Low-grade and chronic inflammation is closely associated with metabolic disorders, including obesity, insulin resistance, type 2 diabetes, and atherosclerosis. Enlarged, hypertrophic fat cells secrete a number of proinflammatory cytokines (43), and blockade of proinflammatory responses ameliorates insulin resistance (49,50). In obese and diabetic db/db mice, CG301269 reduced fat cell size and repressed the expression of proinflammatory genes, implying that CG301269 might contribute to anti-inflammatory responses in the adipose tissue of obese individuals. Although it is yet unclear whether reduced expression of proinflammatory genes is a cause or effect of CG301269 in obese animals, it is likely that the effects of antiadiposity and the anti-inflammatory property of CG301269 would contribute to improve insulin sensitivity.
We found it interesting that CG301269 potently prevented the increase of body fat mass. Because many type 2 diabetic patients have associated overweight or obesity, induction of extra fat accumulation could be a serious side effect. Unfortunately, most of the PPARα/γ dual agonists developed to date have failed to solve this problem because they have preferential affinity to PPARγ (17,19). Unlike previously synthesized PPARα/γ dual agonists, CG301269 partially activates PPARγ. Compared with other known PPARα/γ dual agonists, the finding that CG301269 did not induce body weight gain proposes therapeutic advantages of CG301269. Detailed molecular mechanism(s) by which CG301269 would protect increase in adiposity still remains to be elucidated.
We examined the effects of CG301269 on cardiac complications because previously developed PPARα/γ dual agonists often deteriorate cardiovascular complications (20,44,45). Although our experimental approaches were not perfect to exclude the possibility that CG301269 is safe for cardiovascular diseases, we observed that administration of CG301269 into myocardial ischemia-induced C57BL/6J mice for 4 weeks did not deteriorate heart failure (Fig. 8 and Supplementary Table 3).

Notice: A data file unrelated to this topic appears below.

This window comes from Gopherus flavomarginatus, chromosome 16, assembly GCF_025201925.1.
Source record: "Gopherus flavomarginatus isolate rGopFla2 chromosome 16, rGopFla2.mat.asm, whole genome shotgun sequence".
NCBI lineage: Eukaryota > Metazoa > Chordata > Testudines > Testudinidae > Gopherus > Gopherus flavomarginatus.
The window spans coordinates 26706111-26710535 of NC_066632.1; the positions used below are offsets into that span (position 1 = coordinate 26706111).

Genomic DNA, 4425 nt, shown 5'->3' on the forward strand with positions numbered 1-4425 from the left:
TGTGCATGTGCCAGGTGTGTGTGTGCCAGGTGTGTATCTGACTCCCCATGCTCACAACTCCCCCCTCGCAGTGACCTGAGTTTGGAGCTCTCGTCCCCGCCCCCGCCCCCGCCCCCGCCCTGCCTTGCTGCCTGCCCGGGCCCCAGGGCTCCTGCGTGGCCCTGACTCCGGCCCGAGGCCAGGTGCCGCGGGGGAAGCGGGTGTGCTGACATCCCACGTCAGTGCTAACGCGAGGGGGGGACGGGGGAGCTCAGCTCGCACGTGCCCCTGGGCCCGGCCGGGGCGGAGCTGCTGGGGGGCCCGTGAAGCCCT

In summary, we have demonstrated that CG301269 has beneficial effects on glucose and lipid metabolism to relieve metabolic disorders by selectively activating PPARα and PPARγ without several adverse effects, including body weight gain, fatty liver, hepatotoxicity, and hepatomegaly, which have been observed in previously identified PPAR agonists, including PPARα/γ dual agonists (36,37). CG301269 ameliorates lipid dysregulation by consumption of excess lipids in peripheral tissues rather than redistribution of them into adipose tissue to alleviate fatty liver and chronic inflammation. Therefore, we suggest that CG301269 would be a potential lead compound against obesity and insulin resistance.
This work was supported by the Korean Science and Engineering Foundation grants funded by the Ministry of Education, Science and Technology (MEST; No. M104KH010001-06K0801-00111, SC-3230, 20100028758, 2010-0001492, 2010026035, and R31-2009-000-100320). H.W.J., S.S.C., and H.J.S. were supported by the BK21 Research Fellowship from the Ministry of Education and Human Resources Development. J.-W.L. was supported by Priority Research Centers Program through the National Research Foundation of Korea funded by the MEST (2009-0094022).
No potential conflicts of interest relevant to this article were reported.
H.W.J. and J.-W.L researched data, wrote the manuscript, and reviewed and edited the manuscript. W.S.K. and S.K.C. researched data. K.-H.K. researched data and contributed to discussion. H.S.P., H.J.S., and G.Y.L. researched data. D.S. researched data and contributed to discussion. H.L. researched data. J.H.L. researched data and contributed to discussion. E.B.C. and H.K.L. researched data. H.C. researched data and reviewed and edited the manuscript; S.B.P., K.S.P., H.-S.K., and S.R. contributed to discussion and wrote the manuscript. J.B.K. contributed to discussion, wrote the manuscript, and reviewed and edited the manuscript.
The authors thank Dr. Y.S. Lee, University of California, San Diego, for valuable comments during manuscript preparation; Dr. J.B. Seo, Boram Pharm. Co., for providing GW501516; and Dr. M.-R. Lee and Prof. G.T. Oh, Ewha Woman’s University, for conducting high-performance liquid chromatography to determine plasma profiles.